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NO MCI Permission for 150 MBBS seats to Gouri Medical College; Delhi High Court upholds MCI decision


NO MCI Permission for 150 MBBS seats to Gouri Medical College; Delhi High Court upholds MCI decision

New Delhi: Observing the deficiencies pointed out by the Medical Council of India (MCI), Delhi High Court has dismissed the plea filed by the Gouri Devi Institute of Medical Sciences for renewal for the 4th batch of 150 MBBS students for the academic year 2019-20.

The medical college was granted permission for an intake of 150 students in the MBBS course in 2016 for a period of one year, 2016-17. The institute was also directed that the next batch of MBBS students for the academic year 2017-18 would be admitted in the medical college only after obtaining the permission of the Central Government and fulfilling the condition of OC.

However, in 2017 the medical college was debarred by Central Government from admitting MBBS students for 2017-18 and 2018-19 academic session stating that admission can only take place after obtaining the permission of the Central Government for renewal. Following this, the medical college moved a formal application for the renewal for the academic year 2019-20.

Thereafter, an inspection of the institute was conducted by the MCI. The assessment report submitted by the MCI  noted deficiencies of teaching staff, resident doctors and infrastructure of the medical college and hospital, wherein out of the required capacity of 360 UG hostel, 210 was available and 150 was deficient while residents hostel and residential quarters for Non-teaching staff were 100% deficient.

In clarification of the same, the medical college wrote to the council mentioning factual details and documents seeking re-evaluation and granted of a fair chance for inspection, as it has been running with just one batch of MBBS students admitted in the academic year 2016-17, thereby suffering  great hardship and financial losses for the last two years.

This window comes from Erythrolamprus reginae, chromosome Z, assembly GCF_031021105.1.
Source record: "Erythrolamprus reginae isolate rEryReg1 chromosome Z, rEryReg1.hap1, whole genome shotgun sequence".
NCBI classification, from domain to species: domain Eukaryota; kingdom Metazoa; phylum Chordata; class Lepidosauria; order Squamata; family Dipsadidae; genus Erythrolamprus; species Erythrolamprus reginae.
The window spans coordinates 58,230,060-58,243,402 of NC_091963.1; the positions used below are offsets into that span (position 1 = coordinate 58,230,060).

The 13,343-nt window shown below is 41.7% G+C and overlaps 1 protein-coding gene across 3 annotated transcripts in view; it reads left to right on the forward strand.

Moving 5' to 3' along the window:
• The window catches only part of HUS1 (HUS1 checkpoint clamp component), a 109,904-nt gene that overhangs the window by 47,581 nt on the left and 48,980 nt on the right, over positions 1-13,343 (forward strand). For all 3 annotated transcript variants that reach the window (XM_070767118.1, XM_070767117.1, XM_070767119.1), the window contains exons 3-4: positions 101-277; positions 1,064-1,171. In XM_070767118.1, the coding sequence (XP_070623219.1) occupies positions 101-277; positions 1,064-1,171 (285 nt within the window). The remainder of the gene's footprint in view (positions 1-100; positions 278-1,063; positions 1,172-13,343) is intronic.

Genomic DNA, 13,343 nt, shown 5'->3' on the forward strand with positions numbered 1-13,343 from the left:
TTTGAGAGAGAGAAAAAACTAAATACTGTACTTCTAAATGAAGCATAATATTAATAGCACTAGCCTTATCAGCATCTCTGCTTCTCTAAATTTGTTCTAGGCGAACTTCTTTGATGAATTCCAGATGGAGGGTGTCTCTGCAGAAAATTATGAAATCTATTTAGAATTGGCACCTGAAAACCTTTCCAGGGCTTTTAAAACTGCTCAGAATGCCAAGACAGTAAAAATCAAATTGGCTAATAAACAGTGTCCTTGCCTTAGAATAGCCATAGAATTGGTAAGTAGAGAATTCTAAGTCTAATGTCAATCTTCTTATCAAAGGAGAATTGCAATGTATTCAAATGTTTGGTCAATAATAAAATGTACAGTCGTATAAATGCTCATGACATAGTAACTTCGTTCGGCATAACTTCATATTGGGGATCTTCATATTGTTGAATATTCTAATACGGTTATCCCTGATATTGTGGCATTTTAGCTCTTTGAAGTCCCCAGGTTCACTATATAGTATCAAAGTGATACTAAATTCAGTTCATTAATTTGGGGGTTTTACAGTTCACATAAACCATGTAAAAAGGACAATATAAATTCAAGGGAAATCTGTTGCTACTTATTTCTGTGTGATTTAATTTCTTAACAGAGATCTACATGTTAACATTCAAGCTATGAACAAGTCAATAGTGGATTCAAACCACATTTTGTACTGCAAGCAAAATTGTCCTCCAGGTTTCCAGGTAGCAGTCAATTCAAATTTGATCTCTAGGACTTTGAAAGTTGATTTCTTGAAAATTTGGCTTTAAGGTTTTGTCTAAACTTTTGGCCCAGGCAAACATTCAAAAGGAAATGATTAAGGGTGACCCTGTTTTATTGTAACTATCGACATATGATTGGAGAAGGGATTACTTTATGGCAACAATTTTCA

Thereafter, in verification compliance report for the deficiency of teaching faculty of 18.8% and deficiency of residents of 21.2%; a dissent note was put forth by the medical college, clarifying that the deficiencies had been considered by the assessors and only one deficiency (Associate Professor in the Department of Radiology) existed and all other deficiencies as pointed out during the previous assessment had been rectified to the satisfaction of the assessors.

The Director of Medical Education, Department of Health & Family Welfare of the Government of West Bengal forwarded the appeal of the medical college and requested MCI to take necessary action regarding the grant of permission for the academic year 2019- 20. However, the Council informed DME that the council could not consider the representation in regard to the renewal of permission for admission of the 4th Batch of 150 MBBS students for the academic session 2019-20 at that stage as the last date for the academic year 2019-20 was already over.

Aggrieved, the medical college moved the court contending;

  • The Minimum Standards Requirement for the 4th Renewal is very high in comparison to the 3rd Renewal requirement, for which the petitioner had to develop the infrastructures of both the college and the hospital up to the recognition level requirements and thus, the admission for the academic session 2019-20 was extremely crucial for the medical college.
  • The medical college is providing free treatment to the patients of a large surrounding area which would also be greatly impacted due to financial constraints in case of denial of permission.

The petitioner further made representation to the MCI for the reduced intake of seats reiterating that the number of faculty members accepted by the assessors would fulfil the faculty criteria with respect to the reduced the intake capacity for the current academic session.

Responding to the same, the MCI contended that all the inspections of the medical college took place in the presence of the management including the Dean/Principal who countersigned on each page of the inspection reports and thus all the deficiencies pointed out by the Medical Council of India had been duly accepted by the medical college which included faculty strength, resident doctors strength, bed occupancy, infrastructure and other physical facilities.

Examining the matter, Justice Anu Malhotra upheld the MCI report and stated;

Apparently, the deficiencies that have been pointed out in the instant case being a deficiency of 18.8% for the faculty strength and 21.2% for the resident doctors’ strength for the renewal of the 4th Bacth of 150 MBBS students for the academic year 2019-20 cannot be overlooked and cannot pale into insignificance.

In its verdict, the bench dismissed the medical college’s petition and upheld the decision made by the MCI–

“In view thus of the deficiencies that have been pointed out by the respondent No.2 in relation to the faculty strength and the resident doctors strength, the other contentions sought to be raised on behalf of the petitioner become insignificant in as much as the respondent No.2 has the duty to regulate and maintain the standards for excellence in medical education.”



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